New Research Reveals Limited Career Opportunities Experienced by Black Workers Skilled Through Alternative Routes (STARs)

New research by Opportunity@Work finds Black workers without bachelor’s degrees are disproportionately excluded from middle- and high-wage jobs; identifies untapped pathways to economic mobility for Black STARs

WASHINGTON, Feb. 24, 2022  — As employers continue to struggle to implement successful Diversity, Equity, Inclusion, and Belonging (DEIB) efforts, a new analysis from social enterprise Opportunity@Work, presented in partnership with national coalition OneTen, finds that businesses cannot diversify their talent pipelines without attention to the 11 million Black workers Skilled Through Alternative Routes (STARs), rather than through bachelor’s degrees. The report, Spotlight on Black STARs: Insights for Employers to Access the Skilled and Diverse Talent They’ve Been Missing, finds that decades of inequitable hiring practices have excluded millions of Black workers without college degrees from middle- and high-wage jobs. It also highlights specific job pathways that employers can develop to provide Black workers with opportunities to access higher earning potential.

“More companies than ever have committed to re-think and reset their goals for inclusion of Black talent throughout their organizations. Good intentions matter, but honest change begins with the facts” says Byron Auguste, CEO and Co-Founder of Opportunity@Work. “There is a huge untapped pool of Black talent in our country, but when companies put up arbitrary barriers like bachelor’s degree screens, they blind themselves to Black talent that’s Skilled Through Alternative Routes (STARs). We now have ‘the receipts’ on the valuable skills and overlooked potential of Black STARs, the largest segment of Black talent in the U.S.”

The report outlines both challenges and opportunities facing the growing number of Black STARs, who gained skills from routes like community college, partial college completion, military service, training programs, skills bootcamps, or learning on-the-job, rather than a bachelor’s degree. Over the past two decades, the number of Black STARs in the U.S. increased from 7.7 million to 11 million, and today, more than six in 10 Black workers are STARs – a disproportionate share given that STARs make up approximately half of the U.S. labor force overall.

Spotlight on Black STARs also found that Black STARs are overrepresented in low-wage occupations: more than half of Black STARs are concentrated in just 25 roles, including home health aides, customer service representatives, and sales supervisors. Of these 25 occupations, just two pay above median wage. And within those 25, only seven qualify as Gateway or Destination jobs — positions that open opportunities for higher wages.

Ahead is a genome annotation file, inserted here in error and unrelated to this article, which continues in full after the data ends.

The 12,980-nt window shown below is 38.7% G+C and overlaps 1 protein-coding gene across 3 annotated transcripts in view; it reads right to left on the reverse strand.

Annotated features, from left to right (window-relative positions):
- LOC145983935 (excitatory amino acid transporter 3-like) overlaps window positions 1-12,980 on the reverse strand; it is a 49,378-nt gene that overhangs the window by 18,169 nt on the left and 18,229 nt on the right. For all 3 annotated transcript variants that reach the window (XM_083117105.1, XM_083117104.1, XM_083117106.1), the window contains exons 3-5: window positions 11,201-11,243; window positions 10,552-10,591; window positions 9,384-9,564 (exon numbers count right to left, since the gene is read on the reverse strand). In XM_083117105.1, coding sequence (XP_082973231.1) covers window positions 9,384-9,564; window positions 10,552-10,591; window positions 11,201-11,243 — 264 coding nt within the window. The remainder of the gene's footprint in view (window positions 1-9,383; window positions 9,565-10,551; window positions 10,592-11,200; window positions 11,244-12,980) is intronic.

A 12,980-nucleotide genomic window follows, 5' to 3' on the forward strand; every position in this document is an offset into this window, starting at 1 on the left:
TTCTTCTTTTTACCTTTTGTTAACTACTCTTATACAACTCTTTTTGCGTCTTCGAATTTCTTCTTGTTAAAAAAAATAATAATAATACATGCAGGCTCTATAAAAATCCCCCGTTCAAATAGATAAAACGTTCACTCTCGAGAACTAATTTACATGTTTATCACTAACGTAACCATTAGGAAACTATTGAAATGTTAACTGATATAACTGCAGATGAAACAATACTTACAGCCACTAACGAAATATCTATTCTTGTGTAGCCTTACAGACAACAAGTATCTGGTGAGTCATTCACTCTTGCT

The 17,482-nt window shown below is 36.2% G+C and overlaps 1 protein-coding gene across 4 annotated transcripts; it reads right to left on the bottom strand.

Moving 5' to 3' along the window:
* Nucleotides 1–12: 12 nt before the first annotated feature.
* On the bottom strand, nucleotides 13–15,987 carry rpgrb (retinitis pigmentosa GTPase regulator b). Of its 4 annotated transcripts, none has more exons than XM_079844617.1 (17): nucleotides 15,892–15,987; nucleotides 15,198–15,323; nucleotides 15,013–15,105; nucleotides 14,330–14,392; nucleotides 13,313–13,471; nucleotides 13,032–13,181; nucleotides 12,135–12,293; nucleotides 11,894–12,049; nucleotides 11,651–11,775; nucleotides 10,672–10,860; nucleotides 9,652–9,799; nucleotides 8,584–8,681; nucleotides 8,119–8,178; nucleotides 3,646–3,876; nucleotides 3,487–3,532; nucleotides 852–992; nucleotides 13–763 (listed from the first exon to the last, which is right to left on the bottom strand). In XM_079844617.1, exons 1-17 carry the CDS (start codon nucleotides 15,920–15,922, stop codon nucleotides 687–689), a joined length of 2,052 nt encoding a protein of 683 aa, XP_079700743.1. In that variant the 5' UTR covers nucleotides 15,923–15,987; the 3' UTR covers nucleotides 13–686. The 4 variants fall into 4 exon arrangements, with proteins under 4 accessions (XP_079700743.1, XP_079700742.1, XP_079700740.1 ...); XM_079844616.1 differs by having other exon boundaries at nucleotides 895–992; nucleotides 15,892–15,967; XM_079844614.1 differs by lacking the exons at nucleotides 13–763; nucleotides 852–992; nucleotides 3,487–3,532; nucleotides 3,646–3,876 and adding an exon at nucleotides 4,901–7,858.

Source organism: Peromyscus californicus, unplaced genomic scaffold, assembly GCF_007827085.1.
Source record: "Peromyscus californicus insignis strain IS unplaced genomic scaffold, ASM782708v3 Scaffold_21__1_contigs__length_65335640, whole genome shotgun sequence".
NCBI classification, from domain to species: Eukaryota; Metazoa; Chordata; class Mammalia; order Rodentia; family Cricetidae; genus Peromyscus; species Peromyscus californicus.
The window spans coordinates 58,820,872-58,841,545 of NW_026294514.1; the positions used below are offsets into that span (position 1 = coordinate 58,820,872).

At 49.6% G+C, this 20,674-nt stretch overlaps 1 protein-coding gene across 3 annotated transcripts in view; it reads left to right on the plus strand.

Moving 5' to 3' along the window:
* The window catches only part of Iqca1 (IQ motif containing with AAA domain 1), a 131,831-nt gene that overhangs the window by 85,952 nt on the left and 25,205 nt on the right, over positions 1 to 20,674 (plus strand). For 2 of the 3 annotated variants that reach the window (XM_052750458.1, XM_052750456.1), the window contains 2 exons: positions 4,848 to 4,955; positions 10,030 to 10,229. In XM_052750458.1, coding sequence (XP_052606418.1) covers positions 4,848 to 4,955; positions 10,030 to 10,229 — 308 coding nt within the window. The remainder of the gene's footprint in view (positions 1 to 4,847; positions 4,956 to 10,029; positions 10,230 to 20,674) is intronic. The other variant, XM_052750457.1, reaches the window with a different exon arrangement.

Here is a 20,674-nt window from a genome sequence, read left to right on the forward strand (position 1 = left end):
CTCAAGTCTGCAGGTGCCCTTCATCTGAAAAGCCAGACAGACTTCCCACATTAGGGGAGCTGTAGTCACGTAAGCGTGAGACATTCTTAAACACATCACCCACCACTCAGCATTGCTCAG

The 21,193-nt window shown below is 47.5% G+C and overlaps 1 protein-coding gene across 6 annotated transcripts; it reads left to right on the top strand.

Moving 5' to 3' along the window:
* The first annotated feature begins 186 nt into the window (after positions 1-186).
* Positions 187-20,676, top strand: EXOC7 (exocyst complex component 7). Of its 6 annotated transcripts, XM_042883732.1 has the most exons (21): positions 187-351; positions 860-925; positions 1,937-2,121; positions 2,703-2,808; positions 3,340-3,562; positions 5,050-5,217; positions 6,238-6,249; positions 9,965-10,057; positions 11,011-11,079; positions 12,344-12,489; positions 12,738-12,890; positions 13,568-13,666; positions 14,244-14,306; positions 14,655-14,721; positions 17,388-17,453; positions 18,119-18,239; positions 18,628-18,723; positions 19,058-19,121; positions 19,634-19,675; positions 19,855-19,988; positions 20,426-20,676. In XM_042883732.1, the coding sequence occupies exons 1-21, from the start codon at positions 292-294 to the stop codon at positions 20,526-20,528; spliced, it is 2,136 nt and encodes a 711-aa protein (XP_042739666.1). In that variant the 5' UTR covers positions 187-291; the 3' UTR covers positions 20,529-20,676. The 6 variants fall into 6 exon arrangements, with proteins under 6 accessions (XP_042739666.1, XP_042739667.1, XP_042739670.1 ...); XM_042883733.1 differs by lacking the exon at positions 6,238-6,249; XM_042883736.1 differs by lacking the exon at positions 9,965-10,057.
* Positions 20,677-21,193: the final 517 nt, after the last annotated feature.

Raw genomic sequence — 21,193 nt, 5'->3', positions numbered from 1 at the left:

“At OneTen we believe family-sustaining wages are key to unlocking Black economic mobility,” says Maurice Jones, CEO of OneTen, a coalition of leading chief executives and their companies who are coming together to upskill, hire and promote one million Black individuals who do not yet have a four-year degree into family-sustaining jobs with opportunities for advancement over the next 10 years. “Armed with insights, employers now have a compass to open up higher-wage career pathways and tap into a talent pool of millions of Black talent.”

The report also highlights the actions employers can take to reimagine their hiring and recruiting processes to accelerate economic opportunity for Black STARs. Recognizing the skills of Black workers who are already working in the 25 jobs where most Black STARs work, and expanding pathways from these jobs to higher-wage roles holds the potential to both expand employers’ talent pools and create new opportunities for economic mobility for these skilled workers.

Spotlight on Black STARs is the latest addition to Opportunity@Work’s growing body of research focused on the 70+ million STARs in the U.S. today, which includes 61% of Black workers, 55% of Hispanic workers, and 66% of rural workers of all races.

Reach for the STARs, Navigating with the STARs, and Rise with the STARs: Building a Stronger Labor Market for STARs, Communities and Employers, released over the past two years, along with two companion papers in the National Bureau of Economic Research (NBER) working paper series, provide practical guidance for employers to access the untapped potential of millions of skilled workers who have been displaced from middle- and high-wage jobs because of unnecessary degree requirements.

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About Opportunity@Work
Opportunity@Work is a 501(c)3 nonprofit organization whose mission is to increase access to middle-wage jobs for the 70+ million U.S. workers who lack bachelor’s degrees but are Skilled Through Alternative Routes (STARs). Opportunity@Work engages with corporate, philanthropic, and workforce partners to directly address the barriers that STARs face, recognize STARs talent and remove bachelor’s degree screens. Learn more at www.opportunityatwork.org.